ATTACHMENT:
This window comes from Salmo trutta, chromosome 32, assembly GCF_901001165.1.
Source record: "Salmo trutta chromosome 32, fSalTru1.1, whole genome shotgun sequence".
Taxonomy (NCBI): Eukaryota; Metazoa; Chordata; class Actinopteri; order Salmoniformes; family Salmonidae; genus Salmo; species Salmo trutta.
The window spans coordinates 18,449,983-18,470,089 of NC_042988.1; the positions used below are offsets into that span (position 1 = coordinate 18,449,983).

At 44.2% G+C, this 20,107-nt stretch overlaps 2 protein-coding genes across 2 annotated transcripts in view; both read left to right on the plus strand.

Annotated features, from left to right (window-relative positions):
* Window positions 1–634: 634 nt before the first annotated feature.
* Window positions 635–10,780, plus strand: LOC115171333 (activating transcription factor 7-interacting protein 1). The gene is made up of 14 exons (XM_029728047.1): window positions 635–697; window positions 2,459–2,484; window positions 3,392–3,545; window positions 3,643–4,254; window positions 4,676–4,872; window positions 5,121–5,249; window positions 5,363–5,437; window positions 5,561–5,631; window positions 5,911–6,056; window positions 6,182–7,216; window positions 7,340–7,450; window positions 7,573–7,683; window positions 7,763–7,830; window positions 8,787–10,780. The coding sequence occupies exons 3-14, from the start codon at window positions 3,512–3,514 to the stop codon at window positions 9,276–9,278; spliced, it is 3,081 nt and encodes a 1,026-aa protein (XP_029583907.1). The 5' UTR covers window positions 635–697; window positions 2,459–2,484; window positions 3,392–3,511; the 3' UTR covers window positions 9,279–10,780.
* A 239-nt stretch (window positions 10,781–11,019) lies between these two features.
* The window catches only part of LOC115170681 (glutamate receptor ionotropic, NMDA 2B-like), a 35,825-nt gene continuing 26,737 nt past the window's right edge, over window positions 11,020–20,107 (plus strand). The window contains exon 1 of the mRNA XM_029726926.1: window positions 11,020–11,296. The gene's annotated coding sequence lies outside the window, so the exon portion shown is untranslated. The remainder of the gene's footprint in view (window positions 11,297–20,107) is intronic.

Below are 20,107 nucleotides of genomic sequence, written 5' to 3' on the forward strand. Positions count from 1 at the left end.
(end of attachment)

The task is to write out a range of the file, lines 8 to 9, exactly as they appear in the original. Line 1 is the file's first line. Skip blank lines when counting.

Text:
* Window positions 635–10,780, plus strand: LOC115171333 (activating transcription factor 7-interacting protein 1). The gene is made up of 14 exons (XM_029728047.1): window positions 635–697; window positions 2,459–2,484; window positions 3,392–3,545; window positions 3,643–4,254; window positions 4,676–4,872; window positions 5,121–5,249; window positions 5,363–5,437; window positions 5,561–5,631; window positions 5,911–6,056; window positions 6,182–7,216; window positions 7,340–7,450; window positions 7,573–7,683; window positions 7,763–7,830; window positions 8,787–10,780. The coding sequence occupies exons 3-14, from the start codon at window positions 3,512–3,514 to the stop codon at window positions 9,276–9,278; spliced, it is 3,081 nt and encodes a 1,026-aa protein (XP_029583907.1). The 5' UTR covers window positions 635–697; window positions 2,459–2,484; window positions 3,392–3,511; the 3' UTR covers window positions 9,279–10,780.
* A 239-nt stretch (window positions 10,781–11,019) lies between these two features.